Aston Martin DB9 coupe
- Classic good looks
- Very fast, yet easy to drive
- V12 engine sound is addictive
- Poor fuel economy and emissions
- Interior not as modern as rivals'
- No manual gearbox available
At a glance
"The Aston Martin DB9 oozes charisma and is a fast, utterly enjoyable car to drive."
The Aston Martin DB9 coupe has looks to match any car on the road and, as a 'Grand Tourer', it's just as capable covering huge distances as it is carving through corners.
One of the best features of the Aston Martin is its V12 engine, which not only gives it jaw-dropping performance, but also sounds as good as anything else on the road. Yet when you settle down for a long-distance cruise, it's barely audible.
While you'd be hard-pushed to tell from the exterior design, the Aston Martin DB9 is starting to show its age inside. Nonetheless, it's still beautifully built and you get the kind of high-quality material you'd expect in a car that costs as much as the DB9.
Choosing an Aston Martin DB9 should be simple – all come with the same 6.0-litre engine and there are just two models to choose from, the standard car and the DB9 Carbon Edition, which gets a unique styling pack.
MPG, running costs & CO2
Not for the eco-conscious
When it comes to DB9 running costs, it's very much a case of 'if you have to ask, you can’t afford it'. Fuel is consumed at a rate of 19.5mpg, while CO2 emissions of 333g/km put this car firmly in the top band for road tax – £505 a year. Having said that, the Aston’s fuel economy puts it on par with other expensive large-engined GT cars, such as the Bentley Continental GT W12.
Engines, drive & performance
The DB9 is all about the driving experience
With a 6.0-litre V12 engine under the bonnet, the Aston Martin DB9 is very quick. It gets from 0-62mph in just 4.6 seconds and can go on to over 180mph. But the large engine also means the Aston is quite heavy, so it doesn't feel as agile as something like a Porsche 911 when cornering.
The Aston is still lots of fun to drive, though, and will be the better long-distance companion. Its suspension can also be adjusted for performance or comfort. There are three different settings, the hardest of which is best suited to trackday rather than road use. The car also benefits from powerful brakes that are more than a match for the engine's performance.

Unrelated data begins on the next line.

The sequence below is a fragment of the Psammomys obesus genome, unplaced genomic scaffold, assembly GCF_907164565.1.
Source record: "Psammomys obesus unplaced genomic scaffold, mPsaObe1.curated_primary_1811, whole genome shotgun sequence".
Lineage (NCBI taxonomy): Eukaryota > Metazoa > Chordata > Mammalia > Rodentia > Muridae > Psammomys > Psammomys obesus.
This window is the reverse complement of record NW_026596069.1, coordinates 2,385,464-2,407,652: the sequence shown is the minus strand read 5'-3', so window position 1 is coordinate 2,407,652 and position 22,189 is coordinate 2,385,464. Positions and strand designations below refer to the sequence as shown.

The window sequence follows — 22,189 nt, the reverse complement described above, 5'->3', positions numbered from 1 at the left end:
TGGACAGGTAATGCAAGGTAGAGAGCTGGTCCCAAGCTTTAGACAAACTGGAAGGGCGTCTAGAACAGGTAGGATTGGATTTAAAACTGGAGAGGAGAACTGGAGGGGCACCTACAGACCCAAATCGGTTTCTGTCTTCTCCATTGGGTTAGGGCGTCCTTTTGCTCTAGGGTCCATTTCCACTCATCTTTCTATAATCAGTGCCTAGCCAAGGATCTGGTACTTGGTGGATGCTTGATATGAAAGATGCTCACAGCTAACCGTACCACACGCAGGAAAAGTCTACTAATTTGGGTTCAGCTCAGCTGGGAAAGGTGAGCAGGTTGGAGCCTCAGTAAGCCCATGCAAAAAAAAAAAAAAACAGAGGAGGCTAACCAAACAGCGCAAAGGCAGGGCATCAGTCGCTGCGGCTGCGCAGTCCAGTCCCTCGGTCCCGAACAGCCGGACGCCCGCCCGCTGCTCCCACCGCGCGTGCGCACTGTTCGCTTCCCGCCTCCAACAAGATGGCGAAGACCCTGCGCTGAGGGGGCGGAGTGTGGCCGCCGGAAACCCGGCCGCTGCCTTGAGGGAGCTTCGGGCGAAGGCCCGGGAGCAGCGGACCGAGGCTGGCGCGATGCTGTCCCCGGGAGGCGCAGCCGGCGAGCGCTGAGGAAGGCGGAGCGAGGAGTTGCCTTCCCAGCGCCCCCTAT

Interior & comfort
Luxury on a grand scale
The interior of the Aston Martin DB9 has few rivals when it comes to quality of finish. Depending on how much you want to spend, Aston Martin can trim the cabin with wood, aluminium or carbon fibre, while leather seat upholstery is standard. But while the DB9's interior is finished with nice materials, it looks quite dated these days, having barely changed since the car went on sale in 2004.
Practicality & boot space
Competitive, but not class-leading
The Aston Martin DB9 has plenty of space up front and all models get power-adjustable seats with a huge range of adjustment. The rear seats are cramped and only really suitable for children, but many owners use them to store extra luggage.
The DB9's boot capacity suffers due to the car's sweeping lines – it can hold 227 litres, or 187 litres if you go for the Volante convertible. The Mercedes SL, (top-of-the-range versions of which rival the Aston Martin) is much more practical. It offers 358 litres of luggage capacity, but lacks rear seats altogether.
Reliability & safety
Better than ever
The price you pay for the Aston Martin's hand-built status is that the car's reliability isn't always as good as models that use more sophisticated and modern manufacturing techniques. However, the DB9 design is more than 10 years old now and there's a good chance that most problems will have been ironed out. Although it's built by hand, under the metal it shares parts such as its brakes, gearbox and electronics with more mainstream cars, so they should prove reliable.
The Aston Martin has never been independently crash-tested by Euro NCAP, but it comes with multiple air bags and electronic stability control as standard and should hold up well in the event of a crash.
Price, value for money & options
Good compared to rivals, but could do with more kit
The Aston Martin DB9 is an expensive car, but if you're looking for a fast V12-engined GT, the only real alternative is the Mercedes SL65, which is much more expensive and lacks the prestige of the Aston Martin badge. Although the Mercedes is quicker and more sophisticated than the Aston, many will prefer the simpler approach of the British car. The DB9 is also likely to hold its value much better than the Mercedes.